eRichard Tarver points out that the need for new developments sometimes means housing building on biodiverse sites; Steve Townsley says houses have become investments rather than places to live
John Harris’s article (House prices are crumbling – and so is Britain’s faith in property ownership, 5 March) provides a timely contrast with the letter from Peggy Seeger (2 March). John describes the pitiful number of council houses being built in England, and hence the worsening housing crisis, with millions unable to afford their own home. Peggy describes a proposal by Oxford city council to build 32 houses in Iffley village, Oxford, as “ecocide” and “a crime”. I know this housing proposal is unpopular with many locally: it is one reason I lost my Labour Oxford city seat in 2021, in the adjoining council ward to Iffley. The very same opponents would often say the housing crisis is Oxford’s biggest problem.
I appreciate the need for biodiversity, but the council proposes to “translocate protected species” in the proposed development. This is not ecocide. Surely people, particularly those who own their own homes outright, need to weigh in the balance the needs of those requiring housing? Satisfying Peggy’s argument that this development is an example of a “‘growth’ agenda to which we have become addicted” would mean stopping almost all housebuilding, and making it even more difficult to address the housing crisis.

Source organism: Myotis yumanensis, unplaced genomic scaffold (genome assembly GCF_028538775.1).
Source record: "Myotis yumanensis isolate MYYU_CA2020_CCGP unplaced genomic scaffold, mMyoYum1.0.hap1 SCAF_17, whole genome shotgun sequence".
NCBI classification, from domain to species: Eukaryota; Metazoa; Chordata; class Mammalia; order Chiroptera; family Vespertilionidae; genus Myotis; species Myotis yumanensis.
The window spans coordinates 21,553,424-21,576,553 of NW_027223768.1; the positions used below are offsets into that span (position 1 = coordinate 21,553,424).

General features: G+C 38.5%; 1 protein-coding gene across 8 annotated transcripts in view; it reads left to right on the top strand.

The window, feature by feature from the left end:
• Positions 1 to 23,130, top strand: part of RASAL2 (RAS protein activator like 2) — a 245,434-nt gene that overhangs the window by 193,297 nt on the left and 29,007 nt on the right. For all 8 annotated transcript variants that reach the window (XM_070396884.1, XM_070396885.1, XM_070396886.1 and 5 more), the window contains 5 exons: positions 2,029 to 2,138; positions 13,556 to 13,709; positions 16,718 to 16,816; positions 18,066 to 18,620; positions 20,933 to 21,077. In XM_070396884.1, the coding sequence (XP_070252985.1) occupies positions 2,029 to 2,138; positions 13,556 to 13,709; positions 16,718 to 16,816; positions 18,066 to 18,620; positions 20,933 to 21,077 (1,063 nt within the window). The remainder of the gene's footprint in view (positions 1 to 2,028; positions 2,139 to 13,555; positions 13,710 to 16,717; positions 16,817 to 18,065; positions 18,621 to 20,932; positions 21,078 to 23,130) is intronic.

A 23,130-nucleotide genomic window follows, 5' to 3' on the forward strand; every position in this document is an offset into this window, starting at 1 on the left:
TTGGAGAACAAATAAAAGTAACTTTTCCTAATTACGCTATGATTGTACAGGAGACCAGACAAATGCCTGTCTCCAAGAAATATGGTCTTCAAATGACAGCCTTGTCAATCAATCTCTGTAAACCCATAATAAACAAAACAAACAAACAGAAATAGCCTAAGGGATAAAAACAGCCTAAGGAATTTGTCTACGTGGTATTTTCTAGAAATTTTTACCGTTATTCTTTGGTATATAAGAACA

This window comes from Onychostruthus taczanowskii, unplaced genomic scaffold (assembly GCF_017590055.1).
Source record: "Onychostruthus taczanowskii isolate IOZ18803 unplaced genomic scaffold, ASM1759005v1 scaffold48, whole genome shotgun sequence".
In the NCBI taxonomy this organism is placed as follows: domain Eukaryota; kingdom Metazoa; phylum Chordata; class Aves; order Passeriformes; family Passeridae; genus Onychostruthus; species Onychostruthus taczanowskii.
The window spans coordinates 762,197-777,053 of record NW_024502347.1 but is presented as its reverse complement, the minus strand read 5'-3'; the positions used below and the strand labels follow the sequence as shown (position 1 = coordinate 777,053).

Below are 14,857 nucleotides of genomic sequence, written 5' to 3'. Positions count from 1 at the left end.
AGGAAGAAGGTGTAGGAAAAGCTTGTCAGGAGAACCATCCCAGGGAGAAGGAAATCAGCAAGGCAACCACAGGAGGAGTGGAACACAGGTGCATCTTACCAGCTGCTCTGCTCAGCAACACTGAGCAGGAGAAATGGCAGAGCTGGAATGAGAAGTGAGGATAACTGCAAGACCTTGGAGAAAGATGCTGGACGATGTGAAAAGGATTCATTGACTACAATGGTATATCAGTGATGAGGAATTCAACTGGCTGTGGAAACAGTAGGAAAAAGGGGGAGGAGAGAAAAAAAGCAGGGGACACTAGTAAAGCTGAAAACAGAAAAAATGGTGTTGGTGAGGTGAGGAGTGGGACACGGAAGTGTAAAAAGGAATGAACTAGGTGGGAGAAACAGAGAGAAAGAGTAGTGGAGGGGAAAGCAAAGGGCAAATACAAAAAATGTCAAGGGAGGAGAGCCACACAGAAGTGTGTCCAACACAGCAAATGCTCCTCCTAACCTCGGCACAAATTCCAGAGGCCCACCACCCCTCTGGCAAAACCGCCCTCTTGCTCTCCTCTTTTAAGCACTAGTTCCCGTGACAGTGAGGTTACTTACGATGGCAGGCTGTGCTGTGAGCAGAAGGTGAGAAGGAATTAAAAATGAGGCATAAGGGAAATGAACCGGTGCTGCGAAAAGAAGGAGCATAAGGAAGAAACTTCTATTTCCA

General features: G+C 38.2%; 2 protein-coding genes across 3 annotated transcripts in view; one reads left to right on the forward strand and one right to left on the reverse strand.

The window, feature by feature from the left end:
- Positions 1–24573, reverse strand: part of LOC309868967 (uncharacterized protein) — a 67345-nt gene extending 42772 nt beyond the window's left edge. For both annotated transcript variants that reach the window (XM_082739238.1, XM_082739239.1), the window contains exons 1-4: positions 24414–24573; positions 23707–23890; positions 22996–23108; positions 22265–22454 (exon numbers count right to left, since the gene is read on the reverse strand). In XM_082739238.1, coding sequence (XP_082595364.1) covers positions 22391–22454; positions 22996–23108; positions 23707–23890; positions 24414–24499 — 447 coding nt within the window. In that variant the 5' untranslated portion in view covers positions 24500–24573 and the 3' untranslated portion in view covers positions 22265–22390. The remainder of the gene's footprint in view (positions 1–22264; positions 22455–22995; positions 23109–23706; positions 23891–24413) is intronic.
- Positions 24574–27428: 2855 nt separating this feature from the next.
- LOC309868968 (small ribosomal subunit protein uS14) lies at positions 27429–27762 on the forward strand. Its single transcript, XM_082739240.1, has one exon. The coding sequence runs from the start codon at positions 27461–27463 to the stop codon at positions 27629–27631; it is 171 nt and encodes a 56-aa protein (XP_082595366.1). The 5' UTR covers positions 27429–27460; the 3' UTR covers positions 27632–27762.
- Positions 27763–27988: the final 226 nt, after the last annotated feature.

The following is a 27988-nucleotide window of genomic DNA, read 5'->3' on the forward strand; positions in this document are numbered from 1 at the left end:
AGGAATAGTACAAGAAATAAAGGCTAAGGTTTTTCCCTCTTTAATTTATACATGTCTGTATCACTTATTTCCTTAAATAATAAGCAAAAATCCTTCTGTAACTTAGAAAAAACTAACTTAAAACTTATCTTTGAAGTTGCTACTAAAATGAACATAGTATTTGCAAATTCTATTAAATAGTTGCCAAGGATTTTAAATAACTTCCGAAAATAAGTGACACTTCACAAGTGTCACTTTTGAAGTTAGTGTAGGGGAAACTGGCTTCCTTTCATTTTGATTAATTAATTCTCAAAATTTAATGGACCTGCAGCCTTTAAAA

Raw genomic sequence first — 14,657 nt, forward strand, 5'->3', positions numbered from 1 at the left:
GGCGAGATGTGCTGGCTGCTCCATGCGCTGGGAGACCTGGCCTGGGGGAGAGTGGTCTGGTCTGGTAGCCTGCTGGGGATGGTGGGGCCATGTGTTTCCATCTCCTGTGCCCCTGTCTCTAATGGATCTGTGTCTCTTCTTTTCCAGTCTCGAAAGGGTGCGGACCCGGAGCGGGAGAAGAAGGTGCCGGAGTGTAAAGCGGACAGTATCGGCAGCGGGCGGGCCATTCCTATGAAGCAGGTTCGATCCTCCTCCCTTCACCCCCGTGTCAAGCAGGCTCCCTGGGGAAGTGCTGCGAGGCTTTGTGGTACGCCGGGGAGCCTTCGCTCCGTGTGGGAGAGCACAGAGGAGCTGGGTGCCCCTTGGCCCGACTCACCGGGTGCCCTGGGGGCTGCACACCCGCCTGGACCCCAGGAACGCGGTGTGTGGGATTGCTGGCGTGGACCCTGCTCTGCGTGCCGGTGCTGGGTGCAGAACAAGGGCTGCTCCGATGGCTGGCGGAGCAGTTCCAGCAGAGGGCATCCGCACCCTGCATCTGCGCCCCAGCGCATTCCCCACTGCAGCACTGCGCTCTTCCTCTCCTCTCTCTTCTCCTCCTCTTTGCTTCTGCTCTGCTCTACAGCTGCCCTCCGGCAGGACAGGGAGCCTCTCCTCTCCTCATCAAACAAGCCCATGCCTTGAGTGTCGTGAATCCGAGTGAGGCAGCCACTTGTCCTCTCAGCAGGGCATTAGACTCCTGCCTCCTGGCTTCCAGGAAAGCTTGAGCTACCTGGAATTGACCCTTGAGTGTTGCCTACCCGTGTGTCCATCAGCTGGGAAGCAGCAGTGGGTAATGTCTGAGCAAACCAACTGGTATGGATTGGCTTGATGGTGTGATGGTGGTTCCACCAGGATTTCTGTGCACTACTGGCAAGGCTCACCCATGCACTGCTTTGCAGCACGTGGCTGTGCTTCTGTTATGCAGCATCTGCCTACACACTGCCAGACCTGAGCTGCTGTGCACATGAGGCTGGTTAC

I found John Harris’s article on the housing crisis to be a really strong analysis. As he said, “the old Tory vision of the property-owning democracy” may be shrinking. But, with Labour promoting itself as “the party of home ownership”, we are a long way from tackling the heart of the crisis. People need safe, secure, decent and affordable places to live. Home ownership is clearly one way to achieve this. But ever since the Tory vision led to the expectation that prices will always rise, houses have become investments rather than places to live. This is the crux of the current crisis. Until it changes, and a fall in prices may help, the equally viable and workable option of lifelong secure tenancies, which John described, is unlikely to get the political momentum it needs.
Source: The Guardian